Idiopathic inflammatory muscle injury, including dermatomyositis, polymyositis and others, is a disorder of chronic muscle inflammation of unknown etiology that results in muscle weakness. Muscle injury / inflammation is often systemic and progressive. Autoantibodies are associated with most forms. These myositis-specific autoantibodies are directed against and inhibit the function of components, proteins and RNA involved in protein synthesis.

  Sjogren's syndrome is due to immune-mediated inflammation and subsequent functional destruction of the lacrimal and salivary glands. The disease is associated with or can be associated with inflammatory connective tissue disease. The disease is associated with autoantibody production against Ro and La antigens, both of which are small RNA-protein complexes. Lesions result in dry keratoconjunctivitis, xerostomia, with other manifestations or associations including biliary cirrhosis, peripheral or sensory neuropathy, and palpable purpura.

  Systemic vasculitis is a disease in which the primary lesion is inflammation, and subsequent damage to the blood vessels leading to ischemia / necrosis / degeneration on tissues supplied by the affected blood vessels, and in some cases Includes ultimate end-organ dysfunction. Vasculitis can also occur as a secondary focus or sequelae for other immune-inflammatory mediated diseases such as rheumatoid arthritis, systemic sclerosis, etc., particularly in diseases that also involve the formation of immune complexes. Diseases in the primary systemic vasculitis group are: systemic necrotizing vasculitis: nodular polyarteritis, allergic vasculitis and granulomatosis, multiple vasculitis; Wegener's granulomatosis; lymphoma-like granulomatosis; Includes giant cell arteritis. Miscellaneous vasculitis includes: mucocutaneous lymph node syndrome (MLNS or Kawasaki disease), isolated CNS vasculitis, Behcet's disease, obstructive thrombotic vasculitis (Bueger's disease) and cutaneous necrotizing phlebitis. Most etiological mechanisms of the listed types of vasculitis are mainly due to the deposition of immunoglobulin complexes in the vessel wall and the subsequent induction of inflammatory responses via either ADCC complement activation or both Conceivable.

  Sarcoidosis is a disease of unknown etiology characterized by the presence of epithelioid granulomas in almost any tissue in the body; lung involvement is the most common. Etiology involves the persistent presence of activated macrophages and lymphoid cells at the site of the disease, and the subsequent resulting from the release of locally and systemically active products released by these cell types. With chronic sequelae.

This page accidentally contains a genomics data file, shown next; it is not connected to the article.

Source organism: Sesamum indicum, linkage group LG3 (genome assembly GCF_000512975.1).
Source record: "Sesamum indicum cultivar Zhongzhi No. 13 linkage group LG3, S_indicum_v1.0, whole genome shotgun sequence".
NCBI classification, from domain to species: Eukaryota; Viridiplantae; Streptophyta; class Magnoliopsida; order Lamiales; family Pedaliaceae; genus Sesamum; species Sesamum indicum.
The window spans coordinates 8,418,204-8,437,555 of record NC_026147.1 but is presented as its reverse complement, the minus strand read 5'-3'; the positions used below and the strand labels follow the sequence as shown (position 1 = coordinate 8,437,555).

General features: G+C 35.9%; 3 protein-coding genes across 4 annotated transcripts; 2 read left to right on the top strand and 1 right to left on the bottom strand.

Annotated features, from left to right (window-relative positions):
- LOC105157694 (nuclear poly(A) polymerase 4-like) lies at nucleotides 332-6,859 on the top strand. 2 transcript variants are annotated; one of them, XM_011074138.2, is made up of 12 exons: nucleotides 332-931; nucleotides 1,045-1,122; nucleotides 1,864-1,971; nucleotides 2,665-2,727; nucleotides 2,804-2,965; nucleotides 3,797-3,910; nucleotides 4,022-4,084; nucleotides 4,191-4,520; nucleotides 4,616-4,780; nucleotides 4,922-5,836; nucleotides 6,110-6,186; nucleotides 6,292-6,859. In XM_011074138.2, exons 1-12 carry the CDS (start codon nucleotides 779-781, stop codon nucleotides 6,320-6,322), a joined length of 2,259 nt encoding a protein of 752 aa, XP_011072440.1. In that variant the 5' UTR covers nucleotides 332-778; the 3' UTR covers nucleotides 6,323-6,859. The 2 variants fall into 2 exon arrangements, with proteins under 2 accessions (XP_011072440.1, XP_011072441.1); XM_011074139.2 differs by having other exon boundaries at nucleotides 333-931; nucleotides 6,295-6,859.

Autoimmune hemolytic anemia, including autoimmune hemolytic anemia, immune pancytopenia, and paroxysmal nocturnal hemoglobinuria, is a red blood cell (and, in some cases, other blood cells, including platelets as well). Is the result of the production of antibodies that react with antigens expressed on the surface of, and is a reflection of complement-mediated lysis and / or removal of those antibody-coated cells via ADCC / Fc-receptor-mediated mechanisms.

  In autoimmune thrombocytopenia, including thrombocytopenic purpura in other clinical situations, and immune-mediated thrombocytopenia, platelet destruction / removal is associated with attachment of either antibody or complement to platelets and complement. Occurs as a result of somatic lysis, subsequent removal by ADCC or FC-receptor mediated mechanisms.

  Thyroiditis, including Grave's disease, Hashimoto's thyroiditis, juvenile lymphocytic thyroiditis, and atrophic thyroiditis, is a thyroid that is present in the thyroid and often involves the production of antibodies that react with specific proteins. It is the result of an autoimmune response to an antigen. Naturally occurring models: rats (BUF and BB rats) and chickens (obese chicken strains); inducible models: experimental models including immunization of animals with thyroglobulin, thyroid microsomal antigen (thyroid peroxidase).

  Type I diabetes mellitus or insulin-dependent diabetes is the autoimmune destruction of pancreatic islet β cells; this destruction is mediated by auto-antibodies and autoreactive T cells. Antibodies against insulin or insulin receptors can also give rise to a non-insulin responsive phenotype.